I wasn’t sure if he was genuinely hungry but I wasn’t giving him cash. Self-admittedly, he often spent panhandling money on “bad spice” so I prayed that the Lord would send him food if he truly needed it.

But I knew what he’d needed was our time, and our ear, and I just couldn’t give that to him right then.

“When they go back home, I’ll come find you and we’ll finish this talk,” I called out as the light changed.

Rigid as a board, he mumbled, “That’s all right. Don’t worry about it.”

I drove off, his hurt as evident on the outside as my turmoil on the inside.

Was I wrong?

I’ve replayed the scenario over and over in my head for the last four hours. I couldn’t change that I had kids in the car. I couldn’t change that out-of-town guests were waiting on me to get home. I couldn’t change his need.

What could I have done differently?

Or did I do everything I could?

And if I did, then why do I still feel so bad?



Facebook is many things. A hanging line for your dirty laundry is not one of them.

I’ve seen no less than four personal feuds and one over-the-line, disguised-as-a-joke jab at an ex-family member on Facebook so far today. And because of the hurricane-that-ended-up-being-a-tropical-storm-instead that blew through here last night, my day started later than usual.


When did Facebook become the de facto justice system in America?

People want vengeance; they want sympathy; and they want everyone to end up on their side. It’s like Red Rover for adults.

People post on Facebook for many reasons. But the underlying theme is quite similar: we crave emotional support and acceptance from our peers.

That isn’t necessarily a bad thing and Facebook can be an amazing tool to connect with others. But some things aren’t meant to be shared with the world:

Marital (or relationship) issues top that list. No matter what you do from that point forward, whether it is reconciliation or divorce, you’ve aired your dirty laundry for the world to comment on, make assumptions, and offer unsolicited advice. Gone are the days of confiding in your best friend. Now we post secrets openly, often embellishing the truth to win the “jury” of our peers.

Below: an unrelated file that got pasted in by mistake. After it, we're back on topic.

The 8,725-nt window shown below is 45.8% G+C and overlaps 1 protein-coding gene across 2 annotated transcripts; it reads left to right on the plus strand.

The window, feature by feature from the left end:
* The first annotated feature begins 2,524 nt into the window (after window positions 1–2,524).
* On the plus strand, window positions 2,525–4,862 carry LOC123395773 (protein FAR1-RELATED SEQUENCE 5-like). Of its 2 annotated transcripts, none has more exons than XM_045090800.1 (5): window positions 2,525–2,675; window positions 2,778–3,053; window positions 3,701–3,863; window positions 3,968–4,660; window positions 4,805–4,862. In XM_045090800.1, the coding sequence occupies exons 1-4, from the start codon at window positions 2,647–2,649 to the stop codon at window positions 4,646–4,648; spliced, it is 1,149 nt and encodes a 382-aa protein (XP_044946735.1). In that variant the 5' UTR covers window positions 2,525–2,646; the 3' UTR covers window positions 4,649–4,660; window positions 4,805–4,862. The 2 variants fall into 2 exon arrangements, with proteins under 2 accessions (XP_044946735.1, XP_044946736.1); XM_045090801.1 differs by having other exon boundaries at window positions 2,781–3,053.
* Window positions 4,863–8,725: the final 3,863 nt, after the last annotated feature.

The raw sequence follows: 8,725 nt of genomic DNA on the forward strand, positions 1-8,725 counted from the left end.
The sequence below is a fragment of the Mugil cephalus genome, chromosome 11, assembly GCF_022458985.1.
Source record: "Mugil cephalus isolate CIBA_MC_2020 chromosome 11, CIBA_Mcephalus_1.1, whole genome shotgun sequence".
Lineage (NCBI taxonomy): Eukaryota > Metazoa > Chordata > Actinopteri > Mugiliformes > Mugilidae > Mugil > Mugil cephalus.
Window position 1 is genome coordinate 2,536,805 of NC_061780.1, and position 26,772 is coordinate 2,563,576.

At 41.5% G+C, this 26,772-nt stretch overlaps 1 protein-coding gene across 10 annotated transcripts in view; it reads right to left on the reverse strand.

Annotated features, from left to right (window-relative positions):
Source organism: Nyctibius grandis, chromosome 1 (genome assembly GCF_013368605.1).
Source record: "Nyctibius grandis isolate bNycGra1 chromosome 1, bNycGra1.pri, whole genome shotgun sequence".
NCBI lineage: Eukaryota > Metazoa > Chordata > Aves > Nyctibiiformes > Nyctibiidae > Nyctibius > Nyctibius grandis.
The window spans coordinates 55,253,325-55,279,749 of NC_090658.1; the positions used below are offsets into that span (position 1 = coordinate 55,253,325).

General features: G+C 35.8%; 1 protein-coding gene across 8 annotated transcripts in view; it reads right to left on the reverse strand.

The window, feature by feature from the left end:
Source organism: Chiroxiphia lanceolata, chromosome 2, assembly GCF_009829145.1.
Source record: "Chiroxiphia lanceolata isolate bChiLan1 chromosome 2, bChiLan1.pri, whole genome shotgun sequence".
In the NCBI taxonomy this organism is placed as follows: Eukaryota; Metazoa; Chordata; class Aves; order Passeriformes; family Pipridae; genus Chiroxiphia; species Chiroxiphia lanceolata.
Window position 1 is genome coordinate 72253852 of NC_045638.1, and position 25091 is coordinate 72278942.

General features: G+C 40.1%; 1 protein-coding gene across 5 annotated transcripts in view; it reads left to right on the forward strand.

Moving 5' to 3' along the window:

Friendship spats are another. He said/she said. She said/she said. We all know the truth lies somewhere in between both stories so why make us choose? You often end up losing the friend you’re posting about and those who don’t want to get caught in the crosshairs.

Family issues make everyone uncomfortable. Whether it’s your own family, or someone else’s, reading about family discord is always unpleasant. Bring it to the Thanksgiving dinner table (Isn’t that where the most epic family feuds happen?!) and leave everyone else out of it.

I really don’t mind the arguments over politics and shoemakers and who has the best D-1 offense. They are definitely hot topic button pushers but that’s okay. We are all different and we all have different opinions.

But airing your relationship issues. That’s just out of line.

Let no corrupting talk come out of your mouths, but only such as is good for building up, as fits the occasion, that it may give grace to those who hear. Ephesians 4:29